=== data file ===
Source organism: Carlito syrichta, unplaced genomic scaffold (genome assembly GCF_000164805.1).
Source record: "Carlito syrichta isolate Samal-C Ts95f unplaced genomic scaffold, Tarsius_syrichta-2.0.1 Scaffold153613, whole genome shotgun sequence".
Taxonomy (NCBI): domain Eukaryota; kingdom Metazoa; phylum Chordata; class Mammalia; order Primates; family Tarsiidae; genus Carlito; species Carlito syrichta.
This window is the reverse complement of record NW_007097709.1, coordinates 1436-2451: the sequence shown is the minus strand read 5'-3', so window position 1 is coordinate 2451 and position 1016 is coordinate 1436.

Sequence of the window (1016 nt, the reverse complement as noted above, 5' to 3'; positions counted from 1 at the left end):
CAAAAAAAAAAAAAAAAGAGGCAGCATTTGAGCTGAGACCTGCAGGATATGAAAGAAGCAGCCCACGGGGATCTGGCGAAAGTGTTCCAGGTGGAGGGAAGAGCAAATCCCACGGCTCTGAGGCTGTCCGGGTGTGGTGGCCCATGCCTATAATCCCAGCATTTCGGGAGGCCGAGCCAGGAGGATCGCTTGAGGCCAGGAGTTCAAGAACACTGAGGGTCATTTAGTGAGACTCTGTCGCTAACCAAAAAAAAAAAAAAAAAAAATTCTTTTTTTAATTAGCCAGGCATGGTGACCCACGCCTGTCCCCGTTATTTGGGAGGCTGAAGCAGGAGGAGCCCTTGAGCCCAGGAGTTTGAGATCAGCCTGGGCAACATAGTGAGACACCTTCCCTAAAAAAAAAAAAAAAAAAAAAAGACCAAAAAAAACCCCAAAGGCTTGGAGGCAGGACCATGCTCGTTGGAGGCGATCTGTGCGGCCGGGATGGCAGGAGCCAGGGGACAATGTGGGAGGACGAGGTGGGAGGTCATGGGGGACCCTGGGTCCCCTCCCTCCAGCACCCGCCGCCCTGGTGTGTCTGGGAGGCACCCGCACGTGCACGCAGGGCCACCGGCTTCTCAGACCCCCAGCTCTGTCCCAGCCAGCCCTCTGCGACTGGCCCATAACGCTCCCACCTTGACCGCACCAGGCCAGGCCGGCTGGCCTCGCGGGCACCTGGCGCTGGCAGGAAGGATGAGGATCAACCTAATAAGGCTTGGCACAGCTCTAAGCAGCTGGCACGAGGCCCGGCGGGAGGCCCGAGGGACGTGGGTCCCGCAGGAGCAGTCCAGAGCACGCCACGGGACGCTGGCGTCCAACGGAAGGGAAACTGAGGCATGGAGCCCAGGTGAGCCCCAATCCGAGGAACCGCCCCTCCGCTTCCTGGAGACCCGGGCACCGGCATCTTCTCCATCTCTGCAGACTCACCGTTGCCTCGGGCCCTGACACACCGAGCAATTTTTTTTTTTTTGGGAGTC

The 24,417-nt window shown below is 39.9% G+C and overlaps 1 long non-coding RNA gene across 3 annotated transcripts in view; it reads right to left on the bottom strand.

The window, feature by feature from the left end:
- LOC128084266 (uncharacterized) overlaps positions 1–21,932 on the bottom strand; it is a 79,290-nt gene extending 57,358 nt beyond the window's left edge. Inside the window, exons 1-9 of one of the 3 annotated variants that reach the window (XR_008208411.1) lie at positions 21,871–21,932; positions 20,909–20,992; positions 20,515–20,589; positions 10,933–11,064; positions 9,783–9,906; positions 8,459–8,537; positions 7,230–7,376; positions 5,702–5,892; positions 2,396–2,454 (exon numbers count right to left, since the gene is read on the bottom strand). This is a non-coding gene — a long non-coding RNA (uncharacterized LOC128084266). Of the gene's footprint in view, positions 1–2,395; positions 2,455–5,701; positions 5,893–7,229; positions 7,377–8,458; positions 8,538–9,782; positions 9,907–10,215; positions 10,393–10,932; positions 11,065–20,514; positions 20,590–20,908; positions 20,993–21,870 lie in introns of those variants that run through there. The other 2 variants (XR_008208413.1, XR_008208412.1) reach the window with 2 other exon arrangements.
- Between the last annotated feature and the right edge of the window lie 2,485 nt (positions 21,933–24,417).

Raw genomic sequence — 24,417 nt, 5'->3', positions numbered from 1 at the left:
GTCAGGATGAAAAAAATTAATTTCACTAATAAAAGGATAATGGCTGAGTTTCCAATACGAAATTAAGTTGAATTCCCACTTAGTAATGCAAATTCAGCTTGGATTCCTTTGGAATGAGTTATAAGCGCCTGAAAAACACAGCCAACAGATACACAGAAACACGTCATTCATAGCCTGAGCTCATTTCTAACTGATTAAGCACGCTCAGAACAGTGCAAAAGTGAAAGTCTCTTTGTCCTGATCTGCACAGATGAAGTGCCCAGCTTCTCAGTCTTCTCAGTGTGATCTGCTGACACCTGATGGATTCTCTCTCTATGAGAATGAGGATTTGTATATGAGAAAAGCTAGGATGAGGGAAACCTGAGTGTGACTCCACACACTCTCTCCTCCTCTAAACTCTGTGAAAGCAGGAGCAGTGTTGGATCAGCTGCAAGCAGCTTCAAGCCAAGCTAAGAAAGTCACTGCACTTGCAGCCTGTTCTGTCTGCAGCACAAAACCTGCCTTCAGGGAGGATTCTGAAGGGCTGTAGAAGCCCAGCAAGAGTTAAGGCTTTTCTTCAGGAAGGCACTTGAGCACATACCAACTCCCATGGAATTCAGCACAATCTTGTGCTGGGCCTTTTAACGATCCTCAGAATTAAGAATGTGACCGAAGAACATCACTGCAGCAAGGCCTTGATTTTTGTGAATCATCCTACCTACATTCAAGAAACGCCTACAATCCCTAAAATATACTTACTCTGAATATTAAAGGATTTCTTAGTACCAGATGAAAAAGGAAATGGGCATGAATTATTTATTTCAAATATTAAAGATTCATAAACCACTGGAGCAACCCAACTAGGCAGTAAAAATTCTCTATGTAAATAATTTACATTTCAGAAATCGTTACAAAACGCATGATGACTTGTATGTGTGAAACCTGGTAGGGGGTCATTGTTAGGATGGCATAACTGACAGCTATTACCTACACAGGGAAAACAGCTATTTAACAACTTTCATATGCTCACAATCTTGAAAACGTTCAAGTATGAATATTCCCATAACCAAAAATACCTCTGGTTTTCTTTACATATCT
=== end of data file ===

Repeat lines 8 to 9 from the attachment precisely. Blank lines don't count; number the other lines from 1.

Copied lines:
The window, feature by feature from the left end:
- LOC128084266 (uncharacterized) overlaps positions 1–21,932 on the bottom strand; it is a 79,290-nt gene extending 57,358 nt beyond the window's left edge. Inside the window, exons 1-9 of one of the 3 annotated variants that reach the window (XR_008208411.1) lie at positions 21,871–21,932; positions 20,909–20,992; positions 20,515–20,589; positions 10,933–11,064; positions 9,783–9,906; positions 8,459–8,537; positions 7,230–7,376; positions 5,702–5,892; positions 2,396–2,454 (exon numbers count right to left, since the gene is read on the bottom strand). This is a non-coding gene — a long non-coding RNA (uncharacterized LOC128084266). Of the gene's footprint in view, positions 1–2,395; positions 2,455–5,701; positions 5,893–7,229; positions 7,377–8,458; positions 8,538–9,782; positions 9,907–10,215; positions 10,393–10,932; positions 11,065–20,514; positions 20,590–20,908; positions 20,993–21,870 lie in introns of those variants that run through there. The other 2 variants (XR_008208413.1, XR_008208412.1) reach the window with 2 other exon arrangements.